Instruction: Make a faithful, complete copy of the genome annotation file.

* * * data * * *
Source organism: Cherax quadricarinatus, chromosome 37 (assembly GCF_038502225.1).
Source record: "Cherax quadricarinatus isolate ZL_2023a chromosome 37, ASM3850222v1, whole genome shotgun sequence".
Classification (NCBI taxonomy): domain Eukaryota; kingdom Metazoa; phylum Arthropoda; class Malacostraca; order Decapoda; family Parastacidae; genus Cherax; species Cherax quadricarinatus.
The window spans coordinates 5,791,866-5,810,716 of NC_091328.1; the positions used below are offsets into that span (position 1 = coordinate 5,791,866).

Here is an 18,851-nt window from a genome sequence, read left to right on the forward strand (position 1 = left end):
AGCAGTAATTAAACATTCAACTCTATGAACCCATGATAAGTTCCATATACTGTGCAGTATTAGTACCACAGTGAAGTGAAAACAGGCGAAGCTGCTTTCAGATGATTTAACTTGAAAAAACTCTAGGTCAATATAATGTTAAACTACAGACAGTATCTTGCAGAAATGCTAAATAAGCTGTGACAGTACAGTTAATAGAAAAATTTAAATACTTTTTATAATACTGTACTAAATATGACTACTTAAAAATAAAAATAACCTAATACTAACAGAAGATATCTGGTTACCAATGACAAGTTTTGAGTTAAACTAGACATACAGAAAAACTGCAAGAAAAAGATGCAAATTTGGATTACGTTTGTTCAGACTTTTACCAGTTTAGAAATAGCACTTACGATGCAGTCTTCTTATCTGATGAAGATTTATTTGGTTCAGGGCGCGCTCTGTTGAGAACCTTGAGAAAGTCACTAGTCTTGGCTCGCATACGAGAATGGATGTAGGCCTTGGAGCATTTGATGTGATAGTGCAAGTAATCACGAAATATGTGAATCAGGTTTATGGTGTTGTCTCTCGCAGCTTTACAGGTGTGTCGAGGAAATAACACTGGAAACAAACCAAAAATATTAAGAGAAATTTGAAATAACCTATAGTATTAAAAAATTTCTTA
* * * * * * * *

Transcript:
Source organism: Cherax quadricarinatus, chromosome 37 (assembly GCF_038502225.1).
Source record: "Cherax quadricarinatus isolate ZL_2023a chromosome 37, ASM3850222v1, whole genome shotgun sequence".
Classification (NCBI taxonomy): domain Eukaryota; kingdom Metazoa; phylum Arthropoda; class Malacostraca; order Decapoda; family Parastacidae; genus Cherax; species Cherax quadricarinatus.
The window spans coordinates 5,791,866-5,810,716 of NC_091328.1; the positions used below are offsets into that span (position 1 = coordinate 5,791,866).

Here is an 18,851-nt window from a genome sequence, read left to right on the forward strand (position 1 = left end):
AGCAGTAATTAAACATTCAACTCTATGAACCCATGATAAGTTCCATATACTGTGCAGTATTAGTACCACAGTGAAGTGAAAACAGGCGAAGCTGCTTTCAGATGATTTAACTTGAAAAAACTCTAGGTCAATATAATGTTAAACTACAGACAGTATCTTGCAGAAATGCTAAATAAGCTGTGACAGTACAGTTAATAGAAAAATTTAAATACTTTTTATAATACTGTACTAAATATGACTACTTAAAAATAAAAATAACCTAATACTAACAGAAGATATCTGGTTACCAATGACAAGTTTTGAGTTAAACTAGACATACAGAAAAACTGCAAGAAAAAGATGCAAATTTGGATTACGTTTGTTCAGACTTTTACCAGTTTAGAAATAGCACTTACGATGCAGTCTTCTTATCTGATGAAGATTTATTTGGTTCAGGGCGCGCTCTGTTGAGAACCTTGAGAAAGTCACTAGTCTTGGCTCGCATACGAGAATGGATGTAGGCCTTGGAGCATTTGATGTGATAGTGCAAGTAATCACGAAATATGTGAATCAGGTTTATGGTGTTGTCTCTCGCAGCTTTACAGGTGTGTCGAGGAAATAACACTGGAAACAAACCAAAAATATTAAGAGAAATTTGAAATAACCTATAGTATTAAAAAATTTCTTA